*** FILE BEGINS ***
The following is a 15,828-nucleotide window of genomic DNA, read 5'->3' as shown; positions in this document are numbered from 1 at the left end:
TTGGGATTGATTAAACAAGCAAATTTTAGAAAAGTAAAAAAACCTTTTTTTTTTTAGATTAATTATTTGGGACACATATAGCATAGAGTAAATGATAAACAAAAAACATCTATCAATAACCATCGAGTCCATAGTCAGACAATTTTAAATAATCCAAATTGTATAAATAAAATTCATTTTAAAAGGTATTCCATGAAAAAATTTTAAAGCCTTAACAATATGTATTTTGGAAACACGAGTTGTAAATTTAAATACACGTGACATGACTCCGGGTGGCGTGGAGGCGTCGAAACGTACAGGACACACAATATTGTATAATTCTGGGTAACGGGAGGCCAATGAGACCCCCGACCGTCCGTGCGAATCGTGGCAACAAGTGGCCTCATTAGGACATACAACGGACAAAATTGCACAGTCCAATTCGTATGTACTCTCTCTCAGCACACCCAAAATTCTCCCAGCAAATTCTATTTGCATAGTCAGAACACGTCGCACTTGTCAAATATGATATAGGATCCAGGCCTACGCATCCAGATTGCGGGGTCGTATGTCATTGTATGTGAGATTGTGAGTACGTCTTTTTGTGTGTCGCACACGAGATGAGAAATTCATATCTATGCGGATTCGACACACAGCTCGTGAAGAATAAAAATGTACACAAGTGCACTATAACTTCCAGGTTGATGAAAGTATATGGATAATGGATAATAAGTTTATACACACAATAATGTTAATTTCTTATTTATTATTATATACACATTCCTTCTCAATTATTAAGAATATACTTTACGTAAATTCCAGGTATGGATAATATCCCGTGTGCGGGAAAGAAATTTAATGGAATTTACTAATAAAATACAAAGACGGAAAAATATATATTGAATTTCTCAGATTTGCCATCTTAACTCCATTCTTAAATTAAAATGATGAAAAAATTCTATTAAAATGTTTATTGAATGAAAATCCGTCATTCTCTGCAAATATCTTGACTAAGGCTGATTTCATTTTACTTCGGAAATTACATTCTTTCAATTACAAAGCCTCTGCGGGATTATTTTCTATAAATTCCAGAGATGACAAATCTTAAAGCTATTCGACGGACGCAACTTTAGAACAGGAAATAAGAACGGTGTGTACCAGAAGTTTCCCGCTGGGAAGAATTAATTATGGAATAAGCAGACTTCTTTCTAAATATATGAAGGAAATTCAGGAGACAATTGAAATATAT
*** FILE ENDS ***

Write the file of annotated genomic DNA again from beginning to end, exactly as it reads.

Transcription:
The following is a 15,828-nucleotide window of genomic DNA, read 5'->3' as shown; positions in this document are numbered from 1 at the left end:
TTGGGATTGATTAAACAAGCAAATTTTAGAAAAGTAAAAAAACCTTTTTTTTTTTAGATTAATTATTTGGGACACATATAGCATAGAGTAAATGATAAACAAAAAACATCTATCAATAACCATCGAGTCCATAGTCAGACAATTTTAAATAATCCAAATTGTATAAATAAAATTCATTTTAAAAGGTATTCCATGAAAAAATTTTAAAGCCTTAACAATATGTATTTTGGAAACACGAGTTGTAAATTTAAATACACGTGACATGACTCCGGGTGGCGTGGAGGCGTCGAAACGTACAGGACACACAATATTGTATAATTCTGGGTAACGGGAGGCCAATGAGACCCCCGACCGTCCGTGCGAATCGTGGCAACAAGTGGCCTCATTAGGACATACAACGGACAAAATTGCACAGTCCAATTCGTATGTACTCTCTCTCAGCACACCCAAAATTCTCCCAGCAAATTCTATTTGCATAGTCAGAACACGTCGCACTTGTCAAATATGATATAGGATCCAGGCCTACGCATCCAGATTGCGGGGTCGTATGTCATTGTATGTGAGATTGTGAGTACGTCTTTTTGTGTGTCGCACACGAGATGAGAAATTCATATCTATGCGGATTCGACACACAGCTCGTGAAGAATAAAAATGTACACAAGTGCACTATAACTTCCAGGTTGATGAAAGTATATGGATAATGGATAATAAGTTTATACACACAATAATGTTAATTTCTTATTTATTATTATATACACATTCCTTCTCAATTATTAAGAATATACTTTACGTAAATTCCAGGTATGGATAATATCCCGTGTGCGGGAAAGAAATTTAATGGAATTTACTAATAAAATACAAAGACGGAAAAATATATATTGAATTTCTCAGATTTGCCATCTTAACTCCATTCTTAAATTAAAATGATGAAAAAATTCTATTAAAATGTTTATTGAATGAAAATCCGTCATTCTCTGCAAATATCTTGACTAAGGCTGATTTCATTTTACTTCGGAAATTACATTCTTTCAATTACAAAGCCTCTGCGGGATTATTTTCTATAAATTCCAGAGATGACAAATCTTAAAGCTATTCGACGGACGCAACTTTAGAACAGGAAATAAGAACGGTGTGTACCAGAAGTTTCCCGCTGGGAAGAATTAATTATGGAATAAGCAGACTTCTTTCTAAATATATGAAGGAAATTCAGGAGACAATTGAAATATAT